My middle child is learning to read. It’s interesting to watch.
Earlier this year, he was assigned to a reading/spelling group at school The teachers didn’t specifically note the different groups were based on skill level, but I wasn’t born yesterday — I figured it was likely the case. And it makes sense. If one child is reading chapter books, his/her needs will be different than a child working on One Fish, Two Fish.
I suspected my son was in the beginning group. It was interesting to see the voice in my head kick up a notch: “Shouldn’t he be further ahead? Is he behind? Do more at home!”.
I was a straight A student in the gifted and talented program from early on; school was a place that generally felt easy to me. I took AP classes and got into the “right” college before getting a “good” and “cool” job. And along the way, I crashed and burned, convinced that if I’d just tried a little bit harder…
Ultimately it got through to my brain: there is no one way or “right” way to do life or one definition of “success”. There are an infinite number of possibilities. It may include straight As or it may not. And years down the road, no one will care. In any case, trying, learning, loving, doing the best we can in the moment and showing up — those will always lead to moments of fun, happiness, and more of the same. (And from what I’ve experienced, that seems to be the way to a happy, healthy, and successful-to-me life. Aiming for happy now and happy now and happy now and happy now — as much as possible.)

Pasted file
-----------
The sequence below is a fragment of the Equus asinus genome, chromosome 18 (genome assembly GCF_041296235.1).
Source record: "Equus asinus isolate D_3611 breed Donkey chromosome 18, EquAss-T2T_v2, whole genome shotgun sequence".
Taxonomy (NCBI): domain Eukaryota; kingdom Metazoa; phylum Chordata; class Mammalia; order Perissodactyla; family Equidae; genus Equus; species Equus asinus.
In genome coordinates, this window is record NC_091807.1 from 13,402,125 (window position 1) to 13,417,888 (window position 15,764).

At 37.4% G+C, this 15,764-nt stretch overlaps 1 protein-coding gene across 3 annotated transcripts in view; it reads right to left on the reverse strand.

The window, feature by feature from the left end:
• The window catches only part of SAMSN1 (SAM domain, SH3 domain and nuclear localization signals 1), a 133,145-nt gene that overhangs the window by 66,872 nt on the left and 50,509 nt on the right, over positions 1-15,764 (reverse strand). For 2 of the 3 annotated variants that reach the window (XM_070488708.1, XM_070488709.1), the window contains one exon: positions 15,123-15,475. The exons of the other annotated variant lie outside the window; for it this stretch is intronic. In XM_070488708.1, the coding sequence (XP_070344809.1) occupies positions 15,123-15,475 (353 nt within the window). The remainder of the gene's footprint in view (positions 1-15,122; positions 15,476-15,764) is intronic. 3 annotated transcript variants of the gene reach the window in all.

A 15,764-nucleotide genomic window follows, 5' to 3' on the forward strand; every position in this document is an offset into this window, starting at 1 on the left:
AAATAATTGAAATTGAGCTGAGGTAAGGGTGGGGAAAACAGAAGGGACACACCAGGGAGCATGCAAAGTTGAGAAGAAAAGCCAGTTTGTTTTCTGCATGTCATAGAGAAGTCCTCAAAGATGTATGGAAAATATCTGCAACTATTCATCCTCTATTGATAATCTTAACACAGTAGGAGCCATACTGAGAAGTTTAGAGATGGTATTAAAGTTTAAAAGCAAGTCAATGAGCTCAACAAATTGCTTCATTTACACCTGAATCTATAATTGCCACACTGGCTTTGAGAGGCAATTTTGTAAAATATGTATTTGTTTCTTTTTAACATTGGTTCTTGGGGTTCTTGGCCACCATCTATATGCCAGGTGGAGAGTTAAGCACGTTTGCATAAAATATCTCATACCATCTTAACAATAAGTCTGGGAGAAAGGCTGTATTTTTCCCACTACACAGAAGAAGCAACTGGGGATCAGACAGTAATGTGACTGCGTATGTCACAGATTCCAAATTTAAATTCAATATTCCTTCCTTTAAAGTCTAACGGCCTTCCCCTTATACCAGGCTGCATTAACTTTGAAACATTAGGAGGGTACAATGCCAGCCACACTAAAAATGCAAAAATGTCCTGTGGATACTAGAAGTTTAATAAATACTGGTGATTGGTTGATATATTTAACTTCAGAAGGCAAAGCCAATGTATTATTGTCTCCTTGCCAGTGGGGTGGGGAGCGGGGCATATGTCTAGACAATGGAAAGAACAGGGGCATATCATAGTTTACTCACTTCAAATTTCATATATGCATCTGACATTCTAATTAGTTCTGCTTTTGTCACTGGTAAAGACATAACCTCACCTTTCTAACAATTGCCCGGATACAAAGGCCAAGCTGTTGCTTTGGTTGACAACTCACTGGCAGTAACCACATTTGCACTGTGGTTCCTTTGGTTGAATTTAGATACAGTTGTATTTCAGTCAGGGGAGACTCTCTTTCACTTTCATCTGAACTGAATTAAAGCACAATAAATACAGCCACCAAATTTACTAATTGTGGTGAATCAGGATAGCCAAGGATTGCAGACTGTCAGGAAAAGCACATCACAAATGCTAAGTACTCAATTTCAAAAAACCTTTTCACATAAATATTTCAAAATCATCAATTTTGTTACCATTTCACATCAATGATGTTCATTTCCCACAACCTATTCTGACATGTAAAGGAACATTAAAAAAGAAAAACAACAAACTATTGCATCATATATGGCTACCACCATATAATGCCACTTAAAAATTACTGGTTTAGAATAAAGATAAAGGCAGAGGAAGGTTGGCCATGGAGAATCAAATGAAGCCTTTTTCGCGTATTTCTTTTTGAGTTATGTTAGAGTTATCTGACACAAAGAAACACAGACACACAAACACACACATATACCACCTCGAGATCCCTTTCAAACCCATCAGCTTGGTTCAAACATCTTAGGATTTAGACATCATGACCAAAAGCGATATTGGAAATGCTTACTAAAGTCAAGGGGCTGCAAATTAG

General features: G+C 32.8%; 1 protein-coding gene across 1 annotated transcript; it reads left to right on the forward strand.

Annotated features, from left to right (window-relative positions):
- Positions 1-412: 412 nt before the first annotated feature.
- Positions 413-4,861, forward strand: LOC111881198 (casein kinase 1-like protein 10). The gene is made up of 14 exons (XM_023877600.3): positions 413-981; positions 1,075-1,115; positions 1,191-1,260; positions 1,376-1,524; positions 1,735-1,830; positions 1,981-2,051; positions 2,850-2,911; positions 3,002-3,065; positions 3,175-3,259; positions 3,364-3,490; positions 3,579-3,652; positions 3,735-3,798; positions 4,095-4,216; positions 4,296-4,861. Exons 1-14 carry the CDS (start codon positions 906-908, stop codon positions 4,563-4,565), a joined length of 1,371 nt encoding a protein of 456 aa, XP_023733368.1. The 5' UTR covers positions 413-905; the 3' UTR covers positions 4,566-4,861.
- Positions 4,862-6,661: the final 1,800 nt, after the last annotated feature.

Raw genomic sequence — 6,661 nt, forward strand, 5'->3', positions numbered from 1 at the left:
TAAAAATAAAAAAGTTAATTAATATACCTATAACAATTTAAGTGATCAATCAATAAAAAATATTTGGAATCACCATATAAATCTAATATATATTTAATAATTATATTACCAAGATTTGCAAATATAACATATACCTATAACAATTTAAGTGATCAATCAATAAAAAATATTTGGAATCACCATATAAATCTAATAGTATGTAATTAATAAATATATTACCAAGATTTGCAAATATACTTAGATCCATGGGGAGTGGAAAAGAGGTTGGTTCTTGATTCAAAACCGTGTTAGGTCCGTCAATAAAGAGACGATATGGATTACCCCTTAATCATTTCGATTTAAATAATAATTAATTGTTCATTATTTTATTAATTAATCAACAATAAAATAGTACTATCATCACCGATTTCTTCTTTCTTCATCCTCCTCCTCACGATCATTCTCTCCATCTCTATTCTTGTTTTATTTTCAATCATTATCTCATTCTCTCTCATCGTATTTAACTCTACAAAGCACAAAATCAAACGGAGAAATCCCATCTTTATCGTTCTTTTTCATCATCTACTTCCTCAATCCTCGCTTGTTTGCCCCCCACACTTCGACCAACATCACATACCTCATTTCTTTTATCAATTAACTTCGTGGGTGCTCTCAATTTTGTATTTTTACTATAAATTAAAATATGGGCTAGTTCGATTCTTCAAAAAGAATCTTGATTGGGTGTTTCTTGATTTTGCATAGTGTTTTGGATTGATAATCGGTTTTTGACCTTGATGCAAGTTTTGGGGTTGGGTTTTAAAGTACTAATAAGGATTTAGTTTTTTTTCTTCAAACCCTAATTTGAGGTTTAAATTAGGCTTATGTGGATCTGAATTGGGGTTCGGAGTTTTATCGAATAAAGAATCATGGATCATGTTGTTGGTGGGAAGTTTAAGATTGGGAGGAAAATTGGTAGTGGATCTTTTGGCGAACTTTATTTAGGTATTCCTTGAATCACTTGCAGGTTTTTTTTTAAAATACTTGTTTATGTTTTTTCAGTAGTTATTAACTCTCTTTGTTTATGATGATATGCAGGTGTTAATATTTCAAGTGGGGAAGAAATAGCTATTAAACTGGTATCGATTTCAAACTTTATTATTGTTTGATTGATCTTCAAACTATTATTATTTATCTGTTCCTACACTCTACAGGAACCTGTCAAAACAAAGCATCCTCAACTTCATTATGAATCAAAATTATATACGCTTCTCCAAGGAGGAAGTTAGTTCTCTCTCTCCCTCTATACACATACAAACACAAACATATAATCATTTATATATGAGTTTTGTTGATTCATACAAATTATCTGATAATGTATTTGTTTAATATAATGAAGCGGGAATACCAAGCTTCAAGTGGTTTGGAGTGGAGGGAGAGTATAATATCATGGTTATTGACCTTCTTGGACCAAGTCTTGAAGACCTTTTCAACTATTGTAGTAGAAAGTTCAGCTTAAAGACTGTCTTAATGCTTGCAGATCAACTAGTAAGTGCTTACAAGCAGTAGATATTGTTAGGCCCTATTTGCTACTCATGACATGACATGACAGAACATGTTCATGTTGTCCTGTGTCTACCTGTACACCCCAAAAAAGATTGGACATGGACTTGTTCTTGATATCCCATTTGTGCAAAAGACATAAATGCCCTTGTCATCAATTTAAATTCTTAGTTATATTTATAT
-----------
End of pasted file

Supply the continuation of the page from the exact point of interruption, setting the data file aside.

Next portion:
Back to my son — I know I know that being top of the class isn’t required for him to rock out life. (As well as that where he is now in relation to his peers is simply where he is right now. TBD on how things will look later down the road. One thing I’m sure of — he will learn to read well eventually.) And yet the voice sometimes still pops up. Old habits and thoughts sometimes die hard.
Then a few months into the school year he was switched into a newly formed group. The first thing that came to mind: “Oh shit. He really is struggling. I need to help him more. I need to get him going. If he’s struggling now, by the time he’s in high school, he could be failing and then what does that mean for his future and I’m screwing up his chances at life and what kind of parent am I?!?”. This time the voice was screeching. It was hard to hear anything else.
Lucky for us all, the sanity light bulb flipped on: He would have a problem with reading — if I made it a problem. And if I headed down the road of that voice? It would be a huge problem indeed.
He is happy. He is healthy. He is kind to himself and others. He likes to go to school. (And his teacher has said he’s doing fine.) If I’m being honest with myself, this is what I want for my kids — to be happy, healthy, and kind to themselves and others. And yes, he is learning — at his own pace. And that is more than okay. I can worry about down the road and stress us out now — though perhaps that’s a surefire way to find us stressed out down the road.
What if we’re exactly where we need to be right now — because that’s where we are?
(And reminder to self: There is no failing at life.)